Movie Review: Every Thing Will Be Fine
German filmmaker Wim Wenders turns the Canadian landscape into a snow globe with 3D technology, and a cast that includes Rachel McAdams, Marie-Josée Croze and the near-omnipresent James Franco
Every Thing Will Be Fine
Starring: James Franco, Charlotte Gainsbourg, Rachel McAdams, Marie-Josée Croze
Directed by: Wim Wenders
Running time: 118 minutes
By Katherine Monk
The French made the first snow globes shortly after glass paperweights came into vogue at the turn of the 19th century. But it was a German inventor, a maker of surgical instruments, who obtained the patent for a fluid-filled orb in the hopes he could make a brighter light source for medical procedures.
It’s a difference that speaks to creative traditions, national identities and world-views all in one hermetically sealed micro-universe –with the French seeing an objet d’art and a piece of decor, while the ever-pragmatic German psyche saw the same ampoule and sought out practical, scientific uses.
It’s not a particularly important chapter in history. Snow globes did not revolutionize surgical theatres; they went on to become kitsch souvenirs filled with silver glitter and miniaturized city skylines.
But as cheesy as they are, they conjure a certain sentiment – something intimate and cozy, a childlike yearning for containment in an idealized setting, complete with log house, glowing hearth and cherub-cheeked babes playing in the snow.
Stretching into the infinitely frozen hinterland, the Canadian landscape is far too vast to be contained in a little ball, yet German filmmaker Wim Wenders successfully places a tiny piece of it into his latest film, Everything Will Be Fine, a cinematic snowglobe that transforms the icy Quebecois landscape into a reflective fairy world.
Capitalizing on a technology developed for mass escapism, Wenders uses digital 3D technology to bring an added dimension to his aspiring art film about grief and loss, so even when the drama starts to feel a little fabricated, it still feels like a natural extension of this fake little universe covered in snow.
From the opening scenes showing James Franco in an ice fishing cabin surrounded by tin roof churches glinting in the winter sun, Wenders offers us a world in miniature, then he takes both hands, and shakes it up.
Within a few scenes, a child is dead, Franco’s character is tortured by guilt, and love begins to crack and fracture with an aching gong.
It’s an archetypal Canadian story, the kind Canadians have been filming since the corpse fell out of the coffin in Mon Oncle Antoine, but told through a German lens, it looks entirely different.
There’s a “Gemütlichkeit” to the Canadian landscape that’s entirely foreign, but it brings a German fairy tale element to the denouement that serves the story – allowing Wenders to craft a full arc of tragedy in a small, contained, snowy space.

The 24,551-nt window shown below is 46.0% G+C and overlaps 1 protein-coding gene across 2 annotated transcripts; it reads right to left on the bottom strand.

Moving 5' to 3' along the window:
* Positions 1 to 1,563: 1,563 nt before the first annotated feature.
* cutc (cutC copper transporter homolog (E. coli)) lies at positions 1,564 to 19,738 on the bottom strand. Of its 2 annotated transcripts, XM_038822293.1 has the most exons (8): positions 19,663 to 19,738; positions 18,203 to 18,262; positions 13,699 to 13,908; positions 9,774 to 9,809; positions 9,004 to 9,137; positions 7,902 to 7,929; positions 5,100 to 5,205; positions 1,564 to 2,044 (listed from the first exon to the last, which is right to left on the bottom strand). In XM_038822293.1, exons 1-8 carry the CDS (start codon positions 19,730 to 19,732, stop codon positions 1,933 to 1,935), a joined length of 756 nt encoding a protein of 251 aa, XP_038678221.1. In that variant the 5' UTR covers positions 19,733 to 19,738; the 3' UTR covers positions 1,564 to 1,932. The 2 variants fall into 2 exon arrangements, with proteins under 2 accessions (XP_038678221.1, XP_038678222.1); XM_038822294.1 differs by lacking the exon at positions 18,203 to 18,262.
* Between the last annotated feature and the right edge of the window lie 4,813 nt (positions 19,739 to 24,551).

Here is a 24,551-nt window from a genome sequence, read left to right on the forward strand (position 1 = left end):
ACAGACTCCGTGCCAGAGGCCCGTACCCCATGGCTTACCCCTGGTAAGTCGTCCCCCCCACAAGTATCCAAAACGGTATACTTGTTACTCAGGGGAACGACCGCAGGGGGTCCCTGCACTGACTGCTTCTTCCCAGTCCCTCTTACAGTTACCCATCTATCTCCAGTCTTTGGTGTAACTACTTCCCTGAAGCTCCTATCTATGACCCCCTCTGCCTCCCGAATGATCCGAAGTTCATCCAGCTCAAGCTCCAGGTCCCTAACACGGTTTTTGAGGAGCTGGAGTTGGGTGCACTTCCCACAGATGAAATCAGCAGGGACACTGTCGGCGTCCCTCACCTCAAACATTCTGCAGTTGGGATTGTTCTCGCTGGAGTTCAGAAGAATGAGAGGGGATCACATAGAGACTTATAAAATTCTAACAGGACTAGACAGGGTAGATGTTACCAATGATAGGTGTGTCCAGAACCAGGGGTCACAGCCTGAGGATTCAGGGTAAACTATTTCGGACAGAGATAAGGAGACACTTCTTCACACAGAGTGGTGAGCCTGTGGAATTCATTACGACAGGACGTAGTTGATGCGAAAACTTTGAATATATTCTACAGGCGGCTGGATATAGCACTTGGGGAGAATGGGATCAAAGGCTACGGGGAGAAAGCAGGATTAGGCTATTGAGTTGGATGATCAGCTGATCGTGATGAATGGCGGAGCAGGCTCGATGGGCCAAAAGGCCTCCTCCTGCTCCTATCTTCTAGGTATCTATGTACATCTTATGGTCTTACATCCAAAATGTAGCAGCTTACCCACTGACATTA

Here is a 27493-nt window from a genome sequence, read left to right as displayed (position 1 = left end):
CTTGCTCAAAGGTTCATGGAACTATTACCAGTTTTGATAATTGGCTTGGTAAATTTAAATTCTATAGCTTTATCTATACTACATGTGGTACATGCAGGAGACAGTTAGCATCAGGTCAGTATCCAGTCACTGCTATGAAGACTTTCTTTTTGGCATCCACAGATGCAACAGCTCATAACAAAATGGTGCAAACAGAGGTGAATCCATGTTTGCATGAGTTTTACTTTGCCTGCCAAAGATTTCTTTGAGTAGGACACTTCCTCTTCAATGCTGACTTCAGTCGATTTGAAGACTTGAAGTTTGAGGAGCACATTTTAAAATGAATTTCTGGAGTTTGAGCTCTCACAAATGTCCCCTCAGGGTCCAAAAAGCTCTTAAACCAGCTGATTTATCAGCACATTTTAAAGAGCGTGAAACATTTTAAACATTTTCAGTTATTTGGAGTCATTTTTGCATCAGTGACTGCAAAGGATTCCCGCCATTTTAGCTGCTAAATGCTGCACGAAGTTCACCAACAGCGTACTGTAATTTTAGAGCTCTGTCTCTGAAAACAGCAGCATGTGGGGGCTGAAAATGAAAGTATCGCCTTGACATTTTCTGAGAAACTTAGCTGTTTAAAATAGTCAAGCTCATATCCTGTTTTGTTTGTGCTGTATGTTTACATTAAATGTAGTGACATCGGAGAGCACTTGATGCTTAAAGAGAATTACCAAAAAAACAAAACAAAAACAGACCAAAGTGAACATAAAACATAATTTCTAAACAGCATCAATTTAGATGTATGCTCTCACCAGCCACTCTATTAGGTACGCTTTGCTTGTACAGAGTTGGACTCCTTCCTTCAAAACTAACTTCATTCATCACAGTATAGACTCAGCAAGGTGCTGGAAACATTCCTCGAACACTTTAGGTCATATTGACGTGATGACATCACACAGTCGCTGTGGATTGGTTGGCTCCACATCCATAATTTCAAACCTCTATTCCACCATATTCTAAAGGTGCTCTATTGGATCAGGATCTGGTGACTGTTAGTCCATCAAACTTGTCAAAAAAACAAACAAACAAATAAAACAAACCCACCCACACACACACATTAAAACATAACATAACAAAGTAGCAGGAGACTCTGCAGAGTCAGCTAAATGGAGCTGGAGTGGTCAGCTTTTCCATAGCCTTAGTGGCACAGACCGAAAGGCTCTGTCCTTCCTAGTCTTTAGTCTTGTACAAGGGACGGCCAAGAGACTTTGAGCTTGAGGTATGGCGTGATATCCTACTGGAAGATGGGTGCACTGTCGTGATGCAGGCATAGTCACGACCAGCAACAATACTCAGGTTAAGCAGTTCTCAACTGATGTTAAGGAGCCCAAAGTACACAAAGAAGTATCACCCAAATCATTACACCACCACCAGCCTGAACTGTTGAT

Look carefully, and you can peer into the glowing yellow windows of Kate’s (Charlotte Gainsbourg) little cabin nestled in the woods. Press your eyeball against the glass, and you can see the tears of a mother’s grief.
Without unlacing all the details of Bjorn Olaf Johannessen’s script, Every Thing Will Be Fine tells the story of Tomas Eldan (Franco), a novelist struggling to create. When Tomas accidentally kills one of Kate’s children, he’s haunted by the what-ifs, but he’s become rather prolific and successful in the wake of tragedy, adding a whole new layer of guilt to an already rich patina of pain.
Making things even more complicated is the dynamic between Tomas and the surviving child Christopher (Robert Naylor), a kid so full of self-loathing he can barely accept love – ensuring everyone, including his mother, remains at arm’s length.
Romance forms another narrative piste as Tomas tracks different lovers through his wintery season – forging relationships with every woman in the frame, from Sara (Rachel McAdams) to Ann (Marie-Josee Croze) – but like most of the plot prints in this film, they eventually vanish under a blanket of flakes.
For the viewer, it means a lot of frustrating dead ends – tracks that head off into the woods and abruptly disappear, forcing us to walk in circles until the next emotional thaw.
Coupled with an artsy sense of pretense that stems directly from Franco’s winking smirk, there are times when Every Thing Will Be Fine feels more like a fancy ice sculpture on a banquet table than a movie: An artfully chiseled piece of frozen emotion designed to impress, complete with smart references to Canadian signposts such as Atom Egoyan’s The Sweet Hereafter (check out the little model school bus on the nightstand).
Wenders successfully maps the Canadian experience as he circumnavigates the existential pit of loss, and he recreates it with stereoscopic vision. Experts in Canadian cinema will be surprised at how different the whole landscape appears rendered through Wenders’s Old World eyes.
It’s enough of an esthetic thrill to overcome the innate heaviness, but it can’t override the sense of emotional vacancy. This is a little snowglobe where the houses look warm and inviting against the shimmering white, but the people always seem pale and partly frozen—numb to life, and answering tragedy with a line as banal as “Every Thing Will Be Fine.”
Read The Ex-Press interview with Wim Wenders by clicking here.
“As a German, I already have a tendency to be romantic. And so even if the first part of the film is not romantic at all because of the traumatic event, things get warmer as we move along. The characters are trying to heal—but they don’t know how. You know, is it time that heals? Is it something else? We have to feel all these things, and one of the best ways to show your viewer the passing of time is through the landscapes. They change. – Wim Wenders
THE EX-PRESS, December 11, 2015